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Electric mobility company Lime is launching a new mobility-as-a-service (MaaS) platform that allows third-party transport providers to offer their vehicles directly inside the Lime app.

The launch comes amid a growing push to combine multiple forms of transport inside a single app, with giants like Uber leading the “multimodal” charge.

With nearly $1 billion in funding since its inception three years ago, Lime has emerged as one of the most recognizable brands in the electric scooter and bike space, particularly in the U.S. and Europe. To expand its presence and cover more urban transport needs, the company is now partnering with Wheels, the Los Angeles-based startup behind an unusual pedal-free electric bike.


Above: Wheels ebike

Lime says it chose Wheels as its inaugural partner because of its “unique design” and the “safety and accessibility benefits” it offers.

The format of the integration will be familiar to anyone who has used scooter and bike-sharing apps — when you open the Lime app, you will be able to see the nearest Wheels bike, with the range and price displayed. Then it’s just a case of scanning a QR code on the handlebar.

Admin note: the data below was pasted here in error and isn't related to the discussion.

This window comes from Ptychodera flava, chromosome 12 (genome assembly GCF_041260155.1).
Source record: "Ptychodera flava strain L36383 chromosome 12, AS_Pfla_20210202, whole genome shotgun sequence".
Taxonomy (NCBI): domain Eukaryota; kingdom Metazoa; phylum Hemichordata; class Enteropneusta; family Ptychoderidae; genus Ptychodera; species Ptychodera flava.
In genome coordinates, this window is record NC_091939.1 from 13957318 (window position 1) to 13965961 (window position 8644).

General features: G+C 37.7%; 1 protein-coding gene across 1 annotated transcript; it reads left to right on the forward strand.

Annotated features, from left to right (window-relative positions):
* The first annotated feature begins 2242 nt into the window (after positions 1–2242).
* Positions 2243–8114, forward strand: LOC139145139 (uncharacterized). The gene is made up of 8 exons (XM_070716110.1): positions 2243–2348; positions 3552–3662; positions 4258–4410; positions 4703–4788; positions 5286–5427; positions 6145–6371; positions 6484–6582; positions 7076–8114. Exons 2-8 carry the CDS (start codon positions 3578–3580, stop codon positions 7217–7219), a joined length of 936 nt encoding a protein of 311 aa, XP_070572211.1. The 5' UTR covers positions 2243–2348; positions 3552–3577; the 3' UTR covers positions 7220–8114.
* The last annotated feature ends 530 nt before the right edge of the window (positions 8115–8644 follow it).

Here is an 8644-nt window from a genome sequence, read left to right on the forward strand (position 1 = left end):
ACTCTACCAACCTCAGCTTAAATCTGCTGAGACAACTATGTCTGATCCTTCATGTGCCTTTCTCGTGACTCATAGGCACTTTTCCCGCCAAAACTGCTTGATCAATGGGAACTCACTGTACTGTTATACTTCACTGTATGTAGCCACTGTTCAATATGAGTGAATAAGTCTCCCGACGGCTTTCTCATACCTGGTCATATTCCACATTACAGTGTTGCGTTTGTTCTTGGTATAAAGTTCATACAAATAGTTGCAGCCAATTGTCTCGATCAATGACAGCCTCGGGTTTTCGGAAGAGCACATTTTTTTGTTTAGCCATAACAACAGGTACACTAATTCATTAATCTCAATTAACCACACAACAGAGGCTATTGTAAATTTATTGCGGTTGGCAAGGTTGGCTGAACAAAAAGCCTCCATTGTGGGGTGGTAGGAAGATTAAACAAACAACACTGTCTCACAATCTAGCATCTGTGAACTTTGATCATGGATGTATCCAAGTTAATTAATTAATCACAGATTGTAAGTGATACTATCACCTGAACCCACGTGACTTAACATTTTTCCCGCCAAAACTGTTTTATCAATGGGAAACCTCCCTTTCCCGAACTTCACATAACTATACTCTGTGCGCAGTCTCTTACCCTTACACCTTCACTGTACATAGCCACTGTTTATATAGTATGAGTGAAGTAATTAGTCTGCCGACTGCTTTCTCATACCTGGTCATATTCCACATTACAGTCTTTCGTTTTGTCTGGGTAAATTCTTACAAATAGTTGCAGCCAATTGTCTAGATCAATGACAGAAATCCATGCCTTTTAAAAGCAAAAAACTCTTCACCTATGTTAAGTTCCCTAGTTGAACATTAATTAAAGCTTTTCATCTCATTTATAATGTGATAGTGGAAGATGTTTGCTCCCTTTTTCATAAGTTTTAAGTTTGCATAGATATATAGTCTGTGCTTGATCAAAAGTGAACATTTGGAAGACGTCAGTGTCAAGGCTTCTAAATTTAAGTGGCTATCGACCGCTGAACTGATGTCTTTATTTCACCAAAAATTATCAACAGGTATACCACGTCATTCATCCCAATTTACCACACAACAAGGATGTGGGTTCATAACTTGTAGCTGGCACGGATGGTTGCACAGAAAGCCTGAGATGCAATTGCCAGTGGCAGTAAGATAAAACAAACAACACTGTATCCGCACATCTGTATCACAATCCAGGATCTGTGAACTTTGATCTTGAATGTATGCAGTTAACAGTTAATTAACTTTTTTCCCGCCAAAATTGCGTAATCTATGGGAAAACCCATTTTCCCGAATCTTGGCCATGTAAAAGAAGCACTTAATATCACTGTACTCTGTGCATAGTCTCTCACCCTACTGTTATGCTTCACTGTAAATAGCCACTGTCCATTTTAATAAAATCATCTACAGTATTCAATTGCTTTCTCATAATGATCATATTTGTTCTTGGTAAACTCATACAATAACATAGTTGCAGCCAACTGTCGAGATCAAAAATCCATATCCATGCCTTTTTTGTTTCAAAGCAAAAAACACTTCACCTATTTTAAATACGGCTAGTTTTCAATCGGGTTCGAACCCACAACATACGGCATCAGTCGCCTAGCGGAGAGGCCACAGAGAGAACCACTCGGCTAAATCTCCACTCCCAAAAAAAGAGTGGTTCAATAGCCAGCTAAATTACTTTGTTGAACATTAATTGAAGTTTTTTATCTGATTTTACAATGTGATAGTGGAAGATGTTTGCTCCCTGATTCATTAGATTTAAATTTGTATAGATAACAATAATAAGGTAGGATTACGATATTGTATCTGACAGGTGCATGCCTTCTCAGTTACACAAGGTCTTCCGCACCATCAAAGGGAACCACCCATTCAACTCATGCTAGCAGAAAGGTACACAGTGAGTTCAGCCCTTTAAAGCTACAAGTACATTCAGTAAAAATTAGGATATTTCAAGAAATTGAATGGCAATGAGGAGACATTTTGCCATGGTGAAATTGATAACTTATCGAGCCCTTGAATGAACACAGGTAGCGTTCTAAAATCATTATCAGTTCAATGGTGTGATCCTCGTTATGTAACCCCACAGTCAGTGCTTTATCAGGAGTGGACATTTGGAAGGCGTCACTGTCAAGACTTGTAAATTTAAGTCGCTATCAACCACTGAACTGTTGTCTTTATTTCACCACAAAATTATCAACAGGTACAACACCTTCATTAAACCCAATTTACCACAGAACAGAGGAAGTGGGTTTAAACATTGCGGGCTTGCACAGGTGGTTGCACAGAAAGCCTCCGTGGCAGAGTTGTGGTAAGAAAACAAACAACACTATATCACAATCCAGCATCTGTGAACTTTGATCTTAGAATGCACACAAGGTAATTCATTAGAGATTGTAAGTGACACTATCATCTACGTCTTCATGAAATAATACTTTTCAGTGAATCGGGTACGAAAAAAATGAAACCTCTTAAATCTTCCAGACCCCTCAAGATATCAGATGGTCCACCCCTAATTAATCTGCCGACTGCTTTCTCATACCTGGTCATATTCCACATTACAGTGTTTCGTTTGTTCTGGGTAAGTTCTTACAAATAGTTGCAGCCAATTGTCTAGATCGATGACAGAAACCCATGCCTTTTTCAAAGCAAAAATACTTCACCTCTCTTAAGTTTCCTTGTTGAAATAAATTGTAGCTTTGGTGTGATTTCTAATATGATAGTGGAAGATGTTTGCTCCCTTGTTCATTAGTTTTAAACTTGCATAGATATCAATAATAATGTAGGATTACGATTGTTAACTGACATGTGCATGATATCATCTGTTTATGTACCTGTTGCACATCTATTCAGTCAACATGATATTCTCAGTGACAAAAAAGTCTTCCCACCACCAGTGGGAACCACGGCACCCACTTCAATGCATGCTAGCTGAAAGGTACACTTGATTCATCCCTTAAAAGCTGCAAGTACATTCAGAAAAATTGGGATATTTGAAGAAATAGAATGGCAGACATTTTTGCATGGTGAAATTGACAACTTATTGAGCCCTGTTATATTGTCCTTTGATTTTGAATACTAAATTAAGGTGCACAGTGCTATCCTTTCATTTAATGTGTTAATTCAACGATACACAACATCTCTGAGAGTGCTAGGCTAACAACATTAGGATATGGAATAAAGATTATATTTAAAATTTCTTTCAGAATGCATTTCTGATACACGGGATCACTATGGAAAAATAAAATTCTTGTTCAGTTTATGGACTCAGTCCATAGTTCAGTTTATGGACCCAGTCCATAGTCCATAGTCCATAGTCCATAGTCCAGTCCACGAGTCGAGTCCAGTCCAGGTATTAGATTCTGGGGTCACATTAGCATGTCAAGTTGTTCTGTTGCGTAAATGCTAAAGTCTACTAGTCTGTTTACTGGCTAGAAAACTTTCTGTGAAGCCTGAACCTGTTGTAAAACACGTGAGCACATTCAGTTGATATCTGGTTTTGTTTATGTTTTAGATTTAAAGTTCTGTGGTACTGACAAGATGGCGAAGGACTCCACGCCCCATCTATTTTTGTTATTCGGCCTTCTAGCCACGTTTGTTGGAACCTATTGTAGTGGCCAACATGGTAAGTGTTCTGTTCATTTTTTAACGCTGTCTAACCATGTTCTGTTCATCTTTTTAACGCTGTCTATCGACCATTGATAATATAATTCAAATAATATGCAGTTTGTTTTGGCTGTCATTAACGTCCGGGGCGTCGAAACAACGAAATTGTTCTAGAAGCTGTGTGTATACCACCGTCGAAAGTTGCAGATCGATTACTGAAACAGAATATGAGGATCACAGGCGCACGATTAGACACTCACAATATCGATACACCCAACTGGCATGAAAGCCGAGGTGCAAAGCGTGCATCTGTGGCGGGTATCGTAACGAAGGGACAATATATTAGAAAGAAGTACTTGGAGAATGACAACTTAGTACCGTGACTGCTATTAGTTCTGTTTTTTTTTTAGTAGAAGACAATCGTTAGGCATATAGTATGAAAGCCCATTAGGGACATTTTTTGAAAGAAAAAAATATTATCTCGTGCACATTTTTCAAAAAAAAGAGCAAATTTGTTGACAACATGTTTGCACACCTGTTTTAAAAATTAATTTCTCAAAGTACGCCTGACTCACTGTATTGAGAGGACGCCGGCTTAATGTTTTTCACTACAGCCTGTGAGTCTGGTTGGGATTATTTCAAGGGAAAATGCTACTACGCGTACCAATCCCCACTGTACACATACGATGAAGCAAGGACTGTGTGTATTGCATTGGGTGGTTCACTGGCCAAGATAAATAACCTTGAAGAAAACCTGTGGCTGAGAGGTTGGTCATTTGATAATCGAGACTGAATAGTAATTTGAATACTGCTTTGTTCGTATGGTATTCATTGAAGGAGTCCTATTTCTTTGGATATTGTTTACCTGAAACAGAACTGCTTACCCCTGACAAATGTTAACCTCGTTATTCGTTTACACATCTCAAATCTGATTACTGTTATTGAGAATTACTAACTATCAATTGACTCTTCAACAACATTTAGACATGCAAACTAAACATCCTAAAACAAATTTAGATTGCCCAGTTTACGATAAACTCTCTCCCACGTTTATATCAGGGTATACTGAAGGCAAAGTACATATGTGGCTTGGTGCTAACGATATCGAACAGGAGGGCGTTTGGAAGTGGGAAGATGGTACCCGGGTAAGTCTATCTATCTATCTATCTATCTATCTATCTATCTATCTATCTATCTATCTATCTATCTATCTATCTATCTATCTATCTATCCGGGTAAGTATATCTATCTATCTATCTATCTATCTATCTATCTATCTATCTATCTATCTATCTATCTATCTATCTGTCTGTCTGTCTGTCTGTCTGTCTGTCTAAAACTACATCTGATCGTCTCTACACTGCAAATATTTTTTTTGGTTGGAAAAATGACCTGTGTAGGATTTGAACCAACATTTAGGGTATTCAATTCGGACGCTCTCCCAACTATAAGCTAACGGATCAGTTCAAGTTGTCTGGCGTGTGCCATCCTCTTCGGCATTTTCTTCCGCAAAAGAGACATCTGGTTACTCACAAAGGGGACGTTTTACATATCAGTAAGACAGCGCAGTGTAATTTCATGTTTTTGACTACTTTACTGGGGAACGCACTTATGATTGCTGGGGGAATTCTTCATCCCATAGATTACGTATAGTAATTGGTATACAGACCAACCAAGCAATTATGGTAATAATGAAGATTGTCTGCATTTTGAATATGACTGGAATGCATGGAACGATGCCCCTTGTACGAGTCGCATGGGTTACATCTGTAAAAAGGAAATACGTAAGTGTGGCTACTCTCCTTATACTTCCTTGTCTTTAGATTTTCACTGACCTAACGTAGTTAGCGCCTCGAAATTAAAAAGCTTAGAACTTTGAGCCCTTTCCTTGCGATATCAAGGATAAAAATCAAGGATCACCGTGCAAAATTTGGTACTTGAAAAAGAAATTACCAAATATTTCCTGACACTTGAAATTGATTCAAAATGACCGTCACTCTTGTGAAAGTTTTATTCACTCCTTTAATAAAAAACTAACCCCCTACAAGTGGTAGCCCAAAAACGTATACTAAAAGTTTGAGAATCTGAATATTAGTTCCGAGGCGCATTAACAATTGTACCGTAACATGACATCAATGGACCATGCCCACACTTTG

Above: Wheels bike available inside Lime app

The Lime MaaS platform will officially launch this winter, starting in Austin, Miami, and Seattle in the U.S., as well as Berlin in Europe. A spokesperson confirmed that more markets and at least one more partner will be announced later this year.


What’s perhaps most interesting is the complementary cross-pollination we’re seeing across the micromobility sphere. Uber, for example, has an existing partnership to display Lime’s scooters and bikes inside the Uber app, while the ride-hailing giant has also started showing mopeds and on-demand public transport through partnerships with local transit agencies.

Given Lime’s focus on offering car-free trips of less than five miles, it wouldn’t make much sense for it to reciprocate by including Uber rides in its app. But partnering with Wheels stands to open Lime’s potential customer base, while Lime’s reach promises significantly wider exposure to third-party providers.


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